As I said earlier, our mother bathed us with infinite love in the sacred waters of her womb. It is within this understanding the Husia tells and teaches us: “Double the goods that your mother gave you and care for her as she cared for you. She bore a heavy burden in you and did not abandon you. Even after you were born, she was still bound closely to you with her breast in your mouth for three years. She cleaned you when you soiled yourself and was not disgusted.”

Moreover, “She placed you in school where you were taught in the writings and she kept watch over you daily.” And here the Husia tells is that if we are to honor our mothers, we must give our own children a similar loving care. Thus, the sacred text says, “Therefore when you marry and have children, be rightfully attentive to them. And raise them in every good way as your mother did you.” In a word, give the love and care you, yourself, received. I speak here of love as ultimate appreciation and attentiveness that expresses itself in joyful investment in others’ well-being, happiness and development.

At the heart of love is sacrifice, a self-giving, giving of yourself what you deem others deserve as a parent, child, relative, friend, associate or fellow human being. Certainly, in times like these, sacrifices, i.e., giving of heart and mind, time, effort, material goods, and ultimately as deserved and required, the wholeness of ourselves for someone or something else of great and compelling value, are indispensable.

Another lesson is our mother’s lesson of unity, closeness, a togetherness in love, life and struggle. We must not leave each other alone. We know from scientific data and lived experience that social relations, especially family and community, are important to our psychological and physical health and that loneliness and lack of real and reliable relations lead to early deaths. Indeed, the Odu Ifa tells and teaches us that we should “gather together and not walk alone.” And “all goodness comes from gathering together in harmony.” Therefore, our mothers appreciated, more than our physical gifts, the goodness of our coming together in loving harmony as family.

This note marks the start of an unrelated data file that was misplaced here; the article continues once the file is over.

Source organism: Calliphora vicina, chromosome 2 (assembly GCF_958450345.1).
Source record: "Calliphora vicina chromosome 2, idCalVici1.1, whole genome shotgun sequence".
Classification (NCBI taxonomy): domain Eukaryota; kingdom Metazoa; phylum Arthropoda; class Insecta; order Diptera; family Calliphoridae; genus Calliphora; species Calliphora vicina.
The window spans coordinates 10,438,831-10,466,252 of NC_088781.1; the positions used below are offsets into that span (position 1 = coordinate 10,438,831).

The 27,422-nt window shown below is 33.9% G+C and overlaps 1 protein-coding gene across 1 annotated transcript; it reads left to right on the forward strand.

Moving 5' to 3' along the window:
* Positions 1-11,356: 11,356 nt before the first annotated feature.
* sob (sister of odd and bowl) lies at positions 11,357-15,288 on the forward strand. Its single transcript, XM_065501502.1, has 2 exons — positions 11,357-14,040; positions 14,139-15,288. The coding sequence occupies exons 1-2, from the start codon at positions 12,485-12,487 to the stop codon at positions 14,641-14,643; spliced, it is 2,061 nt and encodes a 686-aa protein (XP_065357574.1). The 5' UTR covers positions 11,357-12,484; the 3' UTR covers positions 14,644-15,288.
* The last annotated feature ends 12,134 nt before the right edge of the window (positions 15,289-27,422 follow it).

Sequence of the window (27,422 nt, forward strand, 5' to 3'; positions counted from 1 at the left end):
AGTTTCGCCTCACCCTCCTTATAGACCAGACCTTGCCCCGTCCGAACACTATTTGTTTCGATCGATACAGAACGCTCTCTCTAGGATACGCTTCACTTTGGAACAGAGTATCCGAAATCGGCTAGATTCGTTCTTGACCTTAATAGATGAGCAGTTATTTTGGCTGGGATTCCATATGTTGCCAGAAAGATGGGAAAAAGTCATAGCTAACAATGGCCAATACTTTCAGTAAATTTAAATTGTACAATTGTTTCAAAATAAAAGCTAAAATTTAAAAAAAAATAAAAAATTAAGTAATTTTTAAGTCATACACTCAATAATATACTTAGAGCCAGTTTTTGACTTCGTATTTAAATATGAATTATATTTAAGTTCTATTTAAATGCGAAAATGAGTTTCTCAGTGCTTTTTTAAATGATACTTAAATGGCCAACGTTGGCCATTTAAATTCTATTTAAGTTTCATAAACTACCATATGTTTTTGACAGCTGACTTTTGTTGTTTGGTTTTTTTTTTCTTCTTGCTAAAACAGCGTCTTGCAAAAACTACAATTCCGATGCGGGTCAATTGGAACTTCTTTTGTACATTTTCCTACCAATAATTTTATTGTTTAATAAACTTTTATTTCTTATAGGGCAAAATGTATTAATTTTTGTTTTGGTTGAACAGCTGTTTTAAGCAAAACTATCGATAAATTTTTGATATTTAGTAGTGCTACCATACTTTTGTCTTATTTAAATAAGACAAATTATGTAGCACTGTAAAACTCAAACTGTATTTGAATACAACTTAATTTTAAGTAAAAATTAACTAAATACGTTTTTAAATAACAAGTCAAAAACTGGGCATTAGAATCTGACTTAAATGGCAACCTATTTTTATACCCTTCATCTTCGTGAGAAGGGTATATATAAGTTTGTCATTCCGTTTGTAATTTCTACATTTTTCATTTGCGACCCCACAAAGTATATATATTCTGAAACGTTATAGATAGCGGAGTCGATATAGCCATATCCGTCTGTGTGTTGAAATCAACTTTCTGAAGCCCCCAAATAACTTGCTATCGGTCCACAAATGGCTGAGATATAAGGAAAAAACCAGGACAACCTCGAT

Our mother also taught us the indispensability of spiritual and ethical grounding. It was a spirituality that was not self-righteous, that did not seek or need to degrade or deny the truth and value of other faiths and their adherents, and that taught us to measure ourselves by how we treated the most vulnerable among us. It was a spirituality that linked faith and deed, prayer and practice, and believing and bringing good in the world.

Linked to this lesson is our mother’s lesson of shared good. It is a fundamental African ethical understanding that the greatest good is shared good. Love is a shared good, so is family, community, friendship, marriage, parenting, peoplehood, freedom, justice and all the common goods of life and the world. Again, the stress is on a loving and mutually respecting togetherness in love, life and struggle. And this, too, is a central and sustaining lesson and legacy of our mothers, a commitment to ceaseless striving and struggling for good in our lives and the world. They taught us way-making, resilience, resourcefulness, adaptive vitality, human durability, and the refusal to be defeated and dispirited or diverted from the pursuit and practice of the good. These are some of the central legacies and lessons of our mothers and how can we honor them more than to learn and live these in real, righteous, beautiful and world-transformative ways? “Heri za Siku ya Mama” (Happy Mother’s Day)!!!

 

Dr. Maulana Karenga, Professor and Chair of Africana Studies, California State University-Long Beach; Executive Director, African American Cultural Center (Us); Creator of Kwanzaa; and author of Kwanzaa: A Celebration of Family, Community and Culture, The Message and Meaning of Kwanzaa: Bringing Good Into the World and Essays on Struggle: Position and Analysiswww.AfricanAmericanCulturalCenter-LA.orgwww.OfficialKwanzaaWebsite.org;  www.MaulanaKarenga.org.

Categories: Dr. Maulana Karenga | Opinion